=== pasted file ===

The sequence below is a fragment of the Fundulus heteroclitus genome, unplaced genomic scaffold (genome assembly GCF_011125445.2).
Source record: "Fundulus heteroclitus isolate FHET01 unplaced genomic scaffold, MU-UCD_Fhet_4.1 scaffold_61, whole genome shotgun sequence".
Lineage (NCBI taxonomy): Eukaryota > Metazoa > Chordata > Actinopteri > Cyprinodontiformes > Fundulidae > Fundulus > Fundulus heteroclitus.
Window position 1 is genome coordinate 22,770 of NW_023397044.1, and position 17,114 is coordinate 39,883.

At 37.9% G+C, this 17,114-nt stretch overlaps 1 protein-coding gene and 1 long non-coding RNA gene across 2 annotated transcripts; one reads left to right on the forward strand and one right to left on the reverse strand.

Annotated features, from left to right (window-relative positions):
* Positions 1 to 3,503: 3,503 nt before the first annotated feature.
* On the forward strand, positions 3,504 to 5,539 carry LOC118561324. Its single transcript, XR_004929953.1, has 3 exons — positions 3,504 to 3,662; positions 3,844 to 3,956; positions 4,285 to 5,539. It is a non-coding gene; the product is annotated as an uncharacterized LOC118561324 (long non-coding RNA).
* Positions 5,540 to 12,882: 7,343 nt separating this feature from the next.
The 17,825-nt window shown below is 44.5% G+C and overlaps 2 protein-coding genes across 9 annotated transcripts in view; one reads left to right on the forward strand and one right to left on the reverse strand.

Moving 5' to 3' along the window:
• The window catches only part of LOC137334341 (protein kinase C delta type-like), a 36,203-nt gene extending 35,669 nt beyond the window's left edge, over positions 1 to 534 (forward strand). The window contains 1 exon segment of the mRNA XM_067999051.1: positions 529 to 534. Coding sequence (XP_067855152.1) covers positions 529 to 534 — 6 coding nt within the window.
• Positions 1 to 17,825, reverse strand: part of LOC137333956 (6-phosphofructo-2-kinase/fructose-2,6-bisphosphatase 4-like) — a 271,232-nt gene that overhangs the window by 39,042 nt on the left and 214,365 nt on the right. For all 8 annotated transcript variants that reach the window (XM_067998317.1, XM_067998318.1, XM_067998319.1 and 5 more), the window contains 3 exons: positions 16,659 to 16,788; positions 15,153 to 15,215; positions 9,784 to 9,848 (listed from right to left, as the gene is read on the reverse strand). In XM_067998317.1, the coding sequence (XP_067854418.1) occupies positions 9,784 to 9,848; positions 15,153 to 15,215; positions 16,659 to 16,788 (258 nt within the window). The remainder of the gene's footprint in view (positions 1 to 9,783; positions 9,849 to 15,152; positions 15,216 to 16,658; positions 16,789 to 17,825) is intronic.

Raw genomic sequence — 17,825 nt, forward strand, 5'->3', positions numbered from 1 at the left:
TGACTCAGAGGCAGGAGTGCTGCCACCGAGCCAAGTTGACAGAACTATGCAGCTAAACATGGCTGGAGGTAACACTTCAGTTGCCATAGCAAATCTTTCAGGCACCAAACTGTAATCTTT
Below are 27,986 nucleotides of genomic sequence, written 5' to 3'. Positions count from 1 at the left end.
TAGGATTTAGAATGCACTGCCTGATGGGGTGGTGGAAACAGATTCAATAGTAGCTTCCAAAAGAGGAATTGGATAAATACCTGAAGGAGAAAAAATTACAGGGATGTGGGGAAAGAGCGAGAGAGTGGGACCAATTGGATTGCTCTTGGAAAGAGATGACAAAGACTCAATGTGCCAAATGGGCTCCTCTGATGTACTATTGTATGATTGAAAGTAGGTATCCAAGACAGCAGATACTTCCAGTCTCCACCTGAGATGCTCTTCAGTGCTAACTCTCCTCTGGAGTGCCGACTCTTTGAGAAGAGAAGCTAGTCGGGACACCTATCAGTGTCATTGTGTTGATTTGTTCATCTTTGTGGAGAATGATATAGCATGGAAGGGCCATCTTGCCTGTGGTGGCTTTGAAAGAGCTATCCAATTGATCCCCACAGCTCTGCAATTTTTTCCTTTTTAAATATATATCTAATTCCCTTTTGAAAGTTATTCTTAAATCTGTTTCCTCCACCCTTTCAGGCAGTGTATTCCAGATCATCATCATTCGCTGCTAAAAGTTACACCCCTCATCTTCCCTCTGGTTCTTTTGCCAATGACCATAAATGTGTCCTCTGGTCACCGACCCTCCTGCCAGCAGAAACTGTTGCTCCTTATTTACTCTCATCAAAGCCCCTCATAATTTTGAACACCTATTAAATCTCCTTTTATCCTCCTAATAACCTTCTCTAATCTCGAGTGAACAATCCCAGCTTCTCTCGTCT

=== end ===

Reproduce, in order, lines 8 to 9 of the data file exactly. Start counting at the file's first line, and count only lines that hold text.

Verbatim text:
* On the forward strand, positions 3,504 to 5,539 carry LOC118561324. Its single transcript, XR_004929953.1, has 3 exons — positions 3,504 to 3,662; positions 3,844 to 3,956; positions 4,285 to 5,539. It is a non-coding gene; the product is annotated as an uncharacterized LOC118561324 (long non-coding RNA).
* Positions 5,540 to 12,882: 7,343 nt separating this feature from the next.